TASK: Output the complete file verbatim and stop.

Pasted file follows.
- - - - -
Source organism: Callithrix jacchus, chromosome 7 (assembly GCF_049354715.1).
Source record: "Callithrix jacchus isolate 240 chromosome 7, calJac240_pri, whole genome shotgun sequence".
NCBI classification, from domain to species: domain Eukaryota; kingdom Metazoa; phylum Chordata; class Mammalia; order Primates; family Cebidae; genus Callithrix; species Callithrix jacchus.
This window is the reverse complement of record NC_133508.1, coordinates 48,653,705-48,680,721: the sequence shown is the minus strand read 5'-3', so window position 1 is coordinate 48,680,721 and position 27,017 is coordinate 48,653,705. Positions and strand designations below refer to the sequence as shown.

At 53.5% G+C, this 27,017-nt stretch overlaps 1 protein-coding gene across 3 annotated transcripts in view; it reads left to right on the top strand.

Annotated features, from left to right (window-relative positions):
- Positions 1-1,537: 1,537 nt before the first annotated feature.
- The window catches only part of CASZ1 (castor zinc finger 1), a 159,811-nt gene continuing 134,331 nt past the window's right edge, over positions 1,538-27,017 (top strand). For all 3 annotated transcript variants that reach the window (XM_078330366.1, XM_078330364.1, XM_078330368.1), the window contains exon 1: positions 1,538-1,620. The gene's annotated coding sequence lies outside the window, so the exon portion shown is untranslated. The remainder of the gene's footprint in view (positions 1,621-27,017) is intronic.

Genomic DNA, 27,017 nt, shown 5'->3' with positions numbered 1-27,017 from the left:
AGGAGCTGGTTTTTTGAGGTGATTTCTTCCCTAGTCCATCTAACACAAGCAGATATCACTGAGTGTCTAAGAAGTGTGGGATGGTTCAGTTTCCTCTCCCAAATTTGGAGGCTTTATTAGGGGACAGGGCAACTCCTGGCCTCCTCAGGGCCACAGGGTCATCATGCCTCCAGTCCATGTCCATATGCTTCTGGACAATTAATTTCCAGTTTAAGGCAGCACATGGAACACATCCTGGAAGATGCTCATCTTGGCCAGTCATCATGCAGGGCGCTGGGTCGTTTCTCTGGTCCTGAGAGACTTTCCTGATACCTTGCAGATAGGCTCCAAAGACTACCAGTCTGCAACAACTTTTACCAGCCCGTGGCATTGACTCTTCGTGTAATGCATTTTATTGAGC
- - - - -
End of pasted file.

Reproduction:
Source organism: Callithrix jacchus, chromosome 7 (assembly GCF_049354715.1).
Source record: "Callithrix jacchus isolate 240 chromosome 7, calJac240_pri, whole genome shotgun sequence".
NCBI classification, from domain to species: domain Eukaryota; kingdom Metazoa; phylum Chordata; class Mammalia; order Primates; family Cebidae; genus Callithrix; species Callithrix jacchus.
This window is the reverse complement of record NC_133508.1, coordinates 48,653,705-48,680,721: the sequence shown is the minus strand read 5'-3', so window position 1 is coordinate 48,680,721 and position 27,017 is coordinate 48,653,705. Positions and strand designations below refer to the sequence as shown.

At 53.5% G+C, this 27,017-nt stretch overlaps 1 protein-coding gene across 3 annotated transcripts in view; it reads left to right on the top strand.

Annotated features, from left to right (window-relative positions):
- Positions 1-1,537: 1,537 nt before the first annotated feature.
- The window catches only part of CASZ1 (castor zinc finger 1), a 159,811-nt gene continuing 134,331 nt past the window's right edge, over positions 1,538-27,017 (top strand). For all 3 annotated transcript variants that reach the window (XM_078330366.1, XM_078330364.1, XM_078330368.1), the window contains exon 1: positions 1,538-1,620. The gene's annotated coding sequence lies outside the window, so the exon portion shown is untranslated. The remainder of the gene's footprint in view (positions 1,621-27,017) is intronic.

Genomic DNA, 27,017 nt, shown 5'->3' with positions numbered 1-27,017 from the left:
AGGAGCTGGTTTTTTGAGGTGATTTCTTCCCTAGTCCATCTAACACAAGCAGATATCACTGAGTGTCTAAGAAGTGTGGGATGGTTCAGTTTCCTCTCCCAAATTTGGAGGCTTTATTAGGGGACAGGGCAACTCCTGGCCTCCTCAGGGCCACAGGGTCATCATGCCTCCAGTCCATGTCCATATGCTTCTGGACAATTAATTTCCAGTTTAAGGCAGCACATGGAACACATCCTGGAAGATGCTCATCTTGGCCAGTCATCATGCAGGGCGCTGGGTCGTTTCTCTGGTCCTGAGAGACTTTCCTGATACCTTGCAGATAGGCTCCAAAGACTACCAGTCTGCAACAACTTTTACCAGCCCGTGGCATTGACTCTTCGTGTAATGCATTTTATTGAGC